A squeezeburger looks more like a work of art than lunch — not a fancy-food work of art, but hash-house art, for sure.
Onto a handsome, hand-pattied 1/3-pound circle of grilling beef the short-order cook piles a double fistful of shredded cheese. The heat of the meat and the grill around it causes the cheese to melt and to flow like heavy lava out beyond the edges of the hamburger it covers. When it hits the grill it sizzles and starts to cook. By the time the burgermeister lifts it off the metal, the circumference of the cheese has become brittle-crisp, an inner aura closer to the meat is chewy and pliable, and, of course, the cheese that has remained on top is creamy smooth. The cheese spill is so extensive and the ring of hardened, chewy cheese that circles the burger so broad that when meat is bunned, a short-fingered person might have trouble picking it up like a normal sandwich. It’s that long a reach from the outside of the cheese ring to the bun.
Note: There are 2 other locations of the Squeeze Inn, at 1630 K St. in Sacramento (916-492-2499) and 545 Industrial Dr., Galt (209-745-4313).
When we first heard about the cheeseburgers at the Squeeze Inn, we thought we had read about them on Roadfood.com. We remembered something about burgers with a crispy cheese “skirt” that extended well beyond the bun. A little searching told us we had been thinking of the review for the Shady Glen in Manchester, CT. Excited by the prospect of a similarly fantastic cheeseburger on the other coast, we gave it a shot.
We are glad we did. The Squeeze Inn, which has been at its current location for about 20 years, is a tiny red building that was formerly a coffee shop. Located on a busy road, we almost missed the small neon sign in the window that was the only indication of the goodness within. Inside, you literally need to “squeeze in,” as the eating area consists of only ten stools at a counter overlooking the grill. Though there is a pleasant seating area outside, behind the restaurant, a seat there deprives you a view of the fast-paced grill work and the chatter of the regulars. We made an effort to arrive at 4:30, since they close at 6, but the tiny place was already packed. Luckily, the friendliness of the clientele was only outdone by the man with the spatula.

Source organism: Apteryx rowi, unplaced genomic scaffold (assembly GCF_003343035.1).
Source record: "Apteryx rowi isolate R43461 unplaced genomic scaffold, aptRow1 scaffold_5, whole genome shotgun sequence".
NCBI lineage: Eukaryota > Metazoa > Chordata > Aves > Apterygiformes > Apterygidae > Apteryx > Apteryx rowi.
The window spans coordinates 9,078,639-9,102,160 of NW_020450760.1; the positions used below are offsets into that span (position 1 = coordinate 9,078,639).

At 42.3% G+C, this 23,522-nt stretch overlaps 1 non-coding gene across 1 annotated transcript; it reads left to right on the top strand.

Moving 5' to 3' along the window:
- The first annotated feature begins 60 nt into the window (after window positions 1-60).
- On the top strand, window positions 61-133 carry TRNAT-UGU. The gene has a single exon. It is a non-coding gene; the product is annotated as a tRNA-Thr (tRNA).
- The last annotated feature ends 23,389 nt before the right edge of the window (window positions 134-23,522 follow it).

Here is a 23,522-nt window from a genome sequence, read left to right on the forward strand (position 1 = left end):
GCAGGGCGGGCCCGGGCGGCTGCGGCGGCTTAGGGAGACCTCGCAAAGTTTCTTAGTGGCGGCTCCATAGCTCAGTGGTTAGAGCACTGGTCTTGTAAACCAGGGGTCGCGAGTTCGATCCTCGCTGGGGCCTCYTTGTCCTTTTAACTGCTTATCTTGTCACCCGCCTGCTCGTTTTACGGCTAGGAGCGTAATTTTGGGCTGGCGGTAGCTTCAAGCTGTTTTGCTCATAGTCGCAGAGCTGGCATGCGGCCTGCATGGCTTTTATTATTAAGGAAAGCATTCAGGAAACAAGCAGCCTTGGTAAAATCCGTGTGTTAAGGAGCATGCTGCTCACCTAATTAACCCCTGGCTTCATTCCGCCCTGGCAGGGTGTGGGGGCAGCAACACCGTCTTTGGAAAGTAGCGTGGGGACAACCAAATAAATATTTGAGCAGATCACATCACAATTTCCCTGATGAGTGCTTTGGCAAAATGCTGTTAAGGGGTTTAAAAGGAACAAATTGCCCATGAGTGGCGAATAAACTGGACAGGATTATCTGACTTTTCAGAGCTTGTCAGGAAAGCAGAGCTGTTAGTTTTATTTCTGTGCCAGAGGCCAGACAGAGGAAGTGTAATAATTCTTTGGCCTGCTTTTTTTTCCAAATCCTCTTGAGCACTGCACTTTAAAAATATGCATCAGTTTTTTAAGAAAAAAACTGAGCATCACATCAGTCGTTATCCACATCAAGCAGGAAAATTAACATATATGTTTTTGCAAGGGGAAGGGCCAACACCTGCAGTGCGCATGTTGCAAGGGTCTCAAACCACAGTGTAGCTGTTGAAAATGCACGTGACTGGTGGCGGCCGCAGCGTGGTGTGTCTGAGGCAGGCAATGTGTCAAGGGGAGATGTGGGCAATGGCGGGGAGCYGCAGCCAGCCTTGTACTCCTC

The must-eat item here is the Squeezeburger, which was recommended to us by another customer as we waited to place our order. In its complete form, it is a 1/3-pound beef burger with cheese, mayo, lettuce, tomato, pickles, and onions on a sesame seed bun. Cheese is extra, but the addition is well worth the price. The grill master heaps a mound of shredded cheddar cheese on the burger as it cooks (you should expect to wait at least ten to fifteen minutes for your made-to-order burgers). As the cheese melts, it spreads beyond the burger and forms a perfectly crispy edge around the exterior of the bun. Handling the burger is a bit of a challenge at first, since it requires skill to manage the lacy halo of chewy, crispy cheese. A few bites and tears into the cheese make it easier (and sent us straight to burger heaven). We had wondered whether the large amount of cheese was meant to mask a mediocre burger, but we found our Squeezeburgers to be thick, juicy, hand-packed, and delicious. Even our side order of fries was lovely. They consisted of hand-cut, golden-brown, skin-on potatoes with both crispy and soft pieces.
The Squeeze Inn offers a few other options, such as hot dogs, corn dogs, steak sandwiches, and tacos. However, we suspect the cheeseburgers are its rightful claim to fame. Despite the obvious health issues linked to frequent consumption of massively cheesy burgers and fries, we can’t stop thinking about getting another one.